“I am disturbed by the lack of communication by CCNY administration. Undergraduate Student Government along with the student groups who used the MSCC were not informed about the new plan for student space usage,” said the City College Undergraduate Student Government President Mel Niere in a press statement. “VP Hill has not only stated the Morales/Shakur Community Center will be replaced, but all student material within the center will be reviewed by administration. The Undergraduate Student Government of CCNY is reaching out to CUNY student governments, local politicians and CCNY administration officials regarding the situation.”
Council Member Ydanis Rodriguez, who chairs Higher Education Committee at the City Council, was with students early in the morning outside City College “We got 3/201 [the room number of the center] as a result of the takeover that we did 1989,” he said.
Morales was a Puerto Rican nationalist member of the Fuarzas Armadas por la Liberación Nacional, a Puerto Rican separatist organization active during the 70s which took responsibility of several bombing in New York. Assata Shakur was a member of the Black Panther Party who on 1973 was found guilty of the death of a New Jersey state trooper. Both of them were granted political asylum in Cuba after they escaped captivity.
Osorio said that last Friday gender identity was included into the college’s anti-discrimination policy. As an organizer for two years she also saw the designation of on section of the campus was as LGBTQ safe space, as well as other resources for the community.
“It was a place where students and the community could organize around issues that were pertinent to them,” said Rakim Amalu Jenkins, a City College student and member of the Black Student Union. “This [closure] falls in line with the CUNY 6. This falls in line with the Petraeus protests, in line with the repression of Muslim students in campus.”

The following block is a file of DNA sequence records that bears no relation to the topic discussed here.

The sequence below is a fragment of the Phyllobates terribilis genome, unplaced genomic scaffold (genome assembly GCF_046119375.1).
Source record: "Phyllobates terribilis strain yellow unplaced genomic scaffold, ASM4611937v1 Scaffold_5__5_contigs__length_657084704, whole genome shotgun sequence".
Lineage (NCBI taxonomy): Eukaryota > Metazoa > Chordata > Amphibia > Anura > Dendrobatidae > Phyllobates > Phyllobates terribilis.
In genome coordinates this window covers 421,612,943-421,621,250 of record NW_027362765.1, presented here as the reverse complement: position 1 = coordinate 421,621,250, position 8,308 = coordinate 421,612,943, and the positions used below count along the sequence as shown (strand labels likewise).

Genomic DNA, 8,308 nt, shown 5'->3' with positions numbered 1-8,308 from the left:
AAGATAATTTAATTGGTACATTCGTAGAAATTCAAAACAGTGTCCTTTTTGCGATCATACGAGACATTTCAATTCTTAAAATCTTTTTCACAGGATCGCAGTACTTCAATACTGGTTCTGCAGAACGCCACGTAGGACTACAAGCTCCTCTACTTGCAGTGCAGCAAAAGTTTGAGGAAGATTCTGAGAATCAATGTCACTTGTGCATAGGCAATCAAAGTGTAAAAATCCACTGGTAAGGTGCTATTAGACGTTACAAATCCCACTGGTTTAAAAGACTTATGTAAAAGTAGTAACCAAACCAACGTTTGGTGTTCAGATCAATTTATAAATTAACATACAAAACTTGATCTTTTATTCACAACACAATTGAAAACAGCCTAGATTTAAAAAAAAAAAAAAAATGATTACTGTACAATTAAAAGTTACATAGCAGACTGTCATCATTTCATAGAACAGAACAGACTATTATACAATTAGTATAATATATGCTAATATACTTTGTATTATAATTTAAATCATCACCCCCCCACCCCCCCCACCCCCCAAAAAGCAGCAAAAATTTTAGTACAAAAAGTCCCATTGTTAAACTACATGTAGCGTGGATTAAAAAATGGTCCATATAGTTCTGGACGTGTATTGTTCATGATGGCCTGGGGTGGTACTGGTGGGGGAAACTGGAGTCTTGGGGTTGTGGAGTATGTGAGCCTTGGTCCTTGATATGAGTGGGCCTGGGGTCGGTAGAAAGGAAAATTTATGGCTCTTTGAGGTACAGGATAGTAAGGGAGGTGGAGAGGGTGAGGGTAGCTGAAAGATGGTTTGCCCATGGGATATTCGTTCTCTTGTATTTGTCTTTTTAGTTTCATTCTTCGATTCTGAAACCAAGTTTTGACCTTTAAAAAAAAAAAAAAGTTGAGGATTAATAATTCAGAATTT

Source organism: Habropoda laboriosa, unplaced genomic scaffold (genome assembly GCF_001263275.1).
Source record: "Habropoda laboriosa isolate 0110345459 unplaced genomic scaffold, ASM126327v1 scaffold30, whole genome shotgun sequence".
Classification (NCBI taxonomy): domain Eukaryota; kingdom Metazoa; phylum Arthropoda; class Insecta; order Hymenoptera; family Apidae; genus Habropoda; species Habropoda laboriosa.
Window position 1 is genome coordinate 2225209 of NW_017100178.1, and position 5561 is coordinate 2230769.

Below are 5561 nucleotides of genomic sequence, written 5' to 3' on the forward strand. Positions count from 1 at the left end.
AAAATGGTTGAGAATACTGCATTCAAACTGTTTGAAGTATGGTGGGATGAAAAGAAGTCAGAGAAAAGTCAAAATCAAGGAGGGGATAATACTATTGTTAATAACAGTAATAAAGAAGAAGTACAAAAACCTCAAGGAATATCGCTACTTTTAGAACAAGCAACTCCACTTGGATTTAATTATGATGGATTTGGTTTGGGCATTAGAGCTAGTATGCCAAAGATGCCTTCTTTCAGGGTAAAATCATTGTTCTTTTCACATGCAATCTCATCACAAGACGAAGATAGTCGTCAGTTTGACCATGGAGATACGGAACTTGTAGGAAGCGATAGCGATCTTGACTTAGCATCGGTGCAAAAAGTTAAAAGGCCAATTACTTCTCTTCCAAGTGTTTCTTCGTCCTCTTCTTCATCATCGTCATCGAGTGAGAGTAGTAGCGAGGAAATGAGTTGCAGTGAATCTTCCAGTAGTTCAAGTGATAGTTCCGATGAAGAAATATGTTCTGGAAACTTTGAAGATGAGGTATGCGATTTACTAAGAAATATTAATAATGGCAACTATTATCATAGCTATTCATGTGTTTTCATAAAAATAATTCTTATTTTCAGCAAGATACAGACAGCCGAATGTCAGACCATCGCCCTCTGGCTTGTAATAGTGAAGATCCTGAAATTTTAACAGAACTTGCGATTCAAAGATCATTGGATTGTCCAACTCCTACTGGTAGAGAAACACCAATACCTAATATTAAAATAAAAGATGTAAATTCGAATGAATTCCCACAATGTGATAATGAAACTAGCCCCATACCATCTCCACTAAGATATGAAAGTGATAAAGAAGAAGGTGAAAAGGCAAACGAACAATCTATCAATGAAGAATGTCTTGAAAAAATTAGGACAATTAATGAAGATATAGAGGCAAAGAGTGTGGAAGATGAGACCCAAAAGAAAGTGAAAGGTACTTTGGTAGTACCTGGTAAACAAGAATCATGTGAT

Students gathered in front of the door confronting the seven police officers guarding the atrium. The police ordered them to move away citing a fire hazard. Student Government members, who joined the protest after the library opened, intervened to conciliate between the students and the police.“Student government is against all student space being taken away,” said President Niere. “I do expect for them to student organize, petition, and protest.”
“I will fight tooth and nail for that center to be restored,” said Osorio. “The administration did a terrible thing and exposed their hand as an institution that is not for the community, an institution that is currently attacking the community.”
The students decided to organize a demonstration in front of the college’s NAC building on Monday October 21 at 12:30 p.m.
In an earlier version of the article we said, “starting around 12 a.m., the NYPD proceeded to closing all access to the North Academic Center (NAC) building.” This has been corrected to, “starting around 12 p.m., the NYPD proceeded to closing all access to the North Academic Center (NAC) building, where the Morales-Shakur Center is located in the third floor.”